OK

With the week (from a polling standpoint, at least) that Mitt Romney has had, any day that you are not hemorrhaging is a comparatively good day. So let's call the day a decent one for the Republican nominee. There were not a flurry of polls showing him down high-single or double digits in states thought to be tossups less than a month ago. So, I suppose, he has that going for him.

And, he may well have locked down Indiana. So, there's that, as well.

The problem persists, however, for fans of the GOP ticket. If you want to stay tethered to the planet (which would demand that you ignore all of this inane "unskewing" bullshit), it is becoming harder and harder, as time continues to grow shorter and shorter, to envision a coalition that gets Mitt Romney to 270 electoral votes.

More on that after the jump. But, first, the numbers:

PRESIDENTIAL POLLING:

NATIONAL (Fox News): Obama 48, Romney 43 (LV); Obama 49, Romney 41 (RV)

NATIONAL (Gallup Tracking): Obama 50, Romney 44

NATIONAL (Ipsos/Reuters Tracking): Obama 49, Romney 42 (LV); Obama 48, Romney 38 (RV)

NATIONAL (Rasmussen Tracking): Obama 48, Romney 48


ARIZONA (Moore Information--R): Romney 46, Obama 42, Others 4

ARIZONA (Rasmussen): Romney 52, Obama 42

CONNECTICUT (PPP): Obama 54, Romney 41

INDIANA (Howey/DePauw): Obama 52, Romney 40 Romney 52, Obama 40

IOWA (Voter/Consumer Research for the Iowa Republican--R): Romney 47, Obama 46

NEVADA (NBC News/Marist): Obama 49, Romney 47 (LV); Obama 51, Romney 44 (RV)

NEW HAMPSHIRE (Greenberg Quinlan Rosner for the Hassan for Governor campaign): Obama 52, Romney 45

NEW HAMPSHIRE (NBC News/Marist): Obama 51, Romney 44 (LV), Obama 51, Romney 43 (RV)

NORTH CAROLINA (NBC News/Marist): Obama 48, Romney 46 (LV); Obama 49, Romney 45 (RV)

VIRGINIA (Suffolk University): Obama 46, Romney 44, Others 2

WASHINGTON (Gravis Marketing--R): Obama 56, Romney 39

DOWNBALLOT POLLING:
AZ-SEN (Moore Information--R): Jeff Flake (R) 43, Richard Carmona (D) 40, Marc Victor (L) 4

IN-SEN (Howey/DePauw): Joe Donnelly (D) 40, Richard Mourdock (R) 38, Andrew Horning (L) 7

ME-SEN (Rasmussen): Angus King (I) 45, Charlie Summers (R) 33, Cynthia Dill (D) 14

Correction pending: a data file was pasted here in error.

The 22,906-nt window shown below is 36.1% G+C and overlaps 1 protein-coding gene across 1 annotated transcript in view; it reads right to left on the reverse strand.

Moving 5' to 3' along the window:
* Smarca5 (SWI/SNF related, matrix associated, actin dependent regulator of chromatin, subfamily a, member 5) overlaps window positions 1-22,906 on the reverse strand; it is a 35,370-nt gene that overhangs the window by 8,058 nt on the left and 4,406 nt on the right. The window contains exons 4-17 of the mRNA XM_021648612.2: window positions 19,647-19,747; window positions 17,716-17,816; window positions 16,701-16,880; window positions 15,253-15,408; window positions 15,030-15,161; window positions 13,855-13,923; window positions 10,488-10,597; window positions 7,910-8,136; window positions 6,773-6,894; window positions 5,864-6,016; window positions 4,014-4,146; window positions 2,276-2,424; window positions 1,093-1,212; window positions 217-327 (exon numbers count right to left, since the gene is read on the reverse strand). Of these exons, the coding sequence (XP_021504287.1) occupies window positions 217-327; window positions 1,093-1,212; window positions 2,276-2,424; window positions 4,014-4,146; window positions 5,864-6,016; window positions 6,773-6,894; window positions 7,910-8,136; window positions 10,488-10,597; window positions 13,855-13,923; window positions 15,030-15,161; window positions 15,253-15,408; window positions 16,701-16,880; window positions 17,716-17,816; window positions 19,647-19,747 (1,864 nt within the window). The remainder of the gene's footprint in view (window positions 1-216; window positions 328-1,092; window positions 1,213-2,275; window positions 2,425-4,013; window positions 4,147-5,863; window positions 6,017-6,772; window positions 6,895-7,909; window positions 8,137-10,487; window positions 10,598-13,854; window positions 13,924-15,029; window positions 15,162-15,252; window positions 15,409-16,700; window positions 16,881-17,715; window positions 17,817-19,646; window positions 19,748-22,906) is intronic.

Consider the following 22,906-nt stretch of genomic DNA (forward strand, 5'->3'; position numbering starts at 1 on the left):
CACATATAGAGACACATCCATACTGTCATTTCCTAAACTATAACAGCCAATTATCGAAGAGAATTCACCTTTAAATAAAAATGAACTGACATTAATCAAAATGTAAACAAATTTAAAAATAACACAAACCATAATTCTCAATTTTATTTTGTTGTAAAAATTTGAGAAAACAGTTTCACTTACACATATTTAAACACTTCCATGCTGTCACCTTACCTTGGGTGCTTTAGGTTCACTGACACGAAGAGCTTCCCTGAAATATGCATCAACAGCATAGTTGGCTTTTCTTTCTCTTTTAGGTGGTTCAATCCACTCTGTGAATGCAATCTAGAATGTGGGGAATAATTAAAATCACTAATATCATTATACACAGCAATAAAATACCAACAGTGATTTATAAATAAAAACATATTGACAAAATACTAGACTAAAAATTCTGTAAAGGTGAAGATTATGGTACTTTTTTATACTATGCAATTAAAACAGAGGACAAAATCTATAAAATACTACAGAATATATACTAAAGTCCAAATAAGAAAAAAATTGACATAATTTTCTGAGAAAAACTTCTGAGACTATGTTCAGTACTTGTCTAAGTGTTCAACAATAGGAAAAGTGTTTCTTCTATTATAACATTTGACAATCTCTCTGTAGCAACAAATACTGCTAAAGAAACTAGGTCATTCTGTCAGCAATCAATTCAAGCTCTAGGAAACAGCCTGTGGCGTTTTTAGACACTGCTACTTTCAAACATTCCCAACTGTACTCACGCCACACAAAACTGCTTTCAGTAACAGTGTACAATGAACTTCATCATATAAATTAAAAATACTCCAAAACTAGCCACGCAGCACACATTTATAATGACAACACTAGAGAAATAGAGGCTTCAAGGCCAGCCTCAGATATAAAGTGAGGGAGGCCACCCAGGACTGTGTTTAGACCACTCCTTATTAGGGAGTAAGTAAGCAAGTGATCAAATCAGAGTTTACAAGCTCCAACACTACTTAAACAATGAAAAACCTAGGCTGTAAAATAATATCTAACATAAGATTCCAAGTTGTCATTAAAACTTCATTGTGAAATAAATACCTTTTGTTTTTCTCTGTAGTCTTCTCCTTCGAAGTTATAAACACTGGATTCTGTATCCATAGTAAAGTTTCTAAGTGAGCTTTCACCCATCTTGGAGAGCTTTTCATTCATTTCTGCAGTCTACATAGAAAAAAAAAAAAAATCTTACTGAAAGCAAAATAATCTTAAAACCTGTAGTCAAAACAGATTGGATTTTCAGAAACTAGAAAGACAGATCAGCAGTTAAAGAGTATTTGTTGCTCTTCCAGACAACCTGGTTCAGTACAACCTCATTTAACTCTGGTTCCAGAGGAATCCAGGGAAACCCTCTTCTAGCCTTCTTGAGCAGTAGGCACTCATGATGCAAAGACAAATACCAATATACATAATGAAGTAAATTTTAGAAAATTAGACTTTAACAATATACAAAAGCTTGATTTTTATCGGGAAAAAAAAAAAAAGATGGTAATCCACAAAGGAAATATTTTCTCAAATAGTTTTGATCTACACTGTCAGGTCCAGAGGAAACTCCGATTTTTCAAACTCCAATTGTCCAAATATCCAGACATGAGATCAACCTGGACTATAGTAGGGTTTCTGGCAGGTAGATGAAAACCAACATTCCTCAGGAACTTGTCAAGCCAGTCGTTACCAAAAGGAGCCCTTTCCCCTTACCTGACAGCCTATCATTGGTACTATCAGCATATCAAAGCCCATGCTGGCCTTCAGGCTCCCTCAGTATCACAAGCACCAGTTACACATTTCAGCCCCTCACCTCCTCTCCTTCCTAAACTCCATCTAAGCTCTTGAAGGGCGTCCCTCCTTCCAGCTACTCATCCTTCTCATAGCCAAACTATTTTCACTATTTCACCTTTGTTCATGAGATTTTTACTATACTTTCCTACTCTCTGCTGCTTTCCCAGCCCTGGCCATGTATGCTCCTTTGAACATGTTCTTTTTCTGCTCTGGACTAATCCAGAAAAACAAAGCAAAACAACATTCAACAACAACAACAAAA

MN-SEN (Mason Dixon): Sen. Amy Klobuchar (D) 57, Kurt Bills (R) 28

NV-SEN (NBC News/Marist): Sen. Dean Heller (R) 49, Shelley Berkley (D) 43 (LV); Sen. Dean Heller (R) 48, Shelley Berkley (D) 44

VA-SEN (Suffolk University): George Allen (R) 44, Tim Kaine (D) 44


IN-GOV (Howey/DePauw): Mike Pence (R) 47, John Gregg (D) 34, Rupert Boneham (L) 5

NH-GOV (Feldman Group for the NH Freedom Fund--D): Maggie Hassan (D) 50, Ovide Lamontagne (R) 41

NH-GOV (NBC News/Marist): Maggie Hassan (D) 47, Ovide Lamontagne (R) 45 (LV); Maggie Hassan (D) 47, Ovide Lamontagne (R) 44 (RV)

NC-GOV (NBC News/Marist): Pat McCrory (R) 52, Walter Dalton (D) 39 (LV); Pat McCrory (R) 51, Walter Dalton (D) 38 (RV)


CA-44 (SurveyUSA): Rep. Janice Hahn (D) 43, Rep. Laura Richardson (D) 33

FL-18 (Public Opinion Strategies for the West campaign): Rep. Allen West (R) 52, Patrick Murphy (D) 41

IA-04 (American Viewpoint for American Future Fund--R): Rep. Steve King (R) 48, Christie Vilsack (D) 41

IA-04 (Greenberg Quinlan Rosner for the Vilsack campaign): Rep. Steve King (R) 46, Christie Vilsack (D) 44, Martin Moore (I) 4

IA-04 (PPP for Credo Mobile): Rep. Steve King (R) 48, Christie Vilsack (D) 45

NY-25 (Siena College): Rep. Louise Slaughter (D) 52, Maggie Brooks (R) 42

WI-07 (PPP for Credo Mobile): Rep. Sean Duffy (R) 48, Pat Kreitlow (D) 44

On Twitter this morning, I posited that if ever there was a day where the NBC/Marist polls could come through for Governor Romney, today would have to be the day. That is because, cycle-wide, some of his best numbers in the "battleground" states have come from the "Three N's": Nevada, New Hampshire, and North Carolina.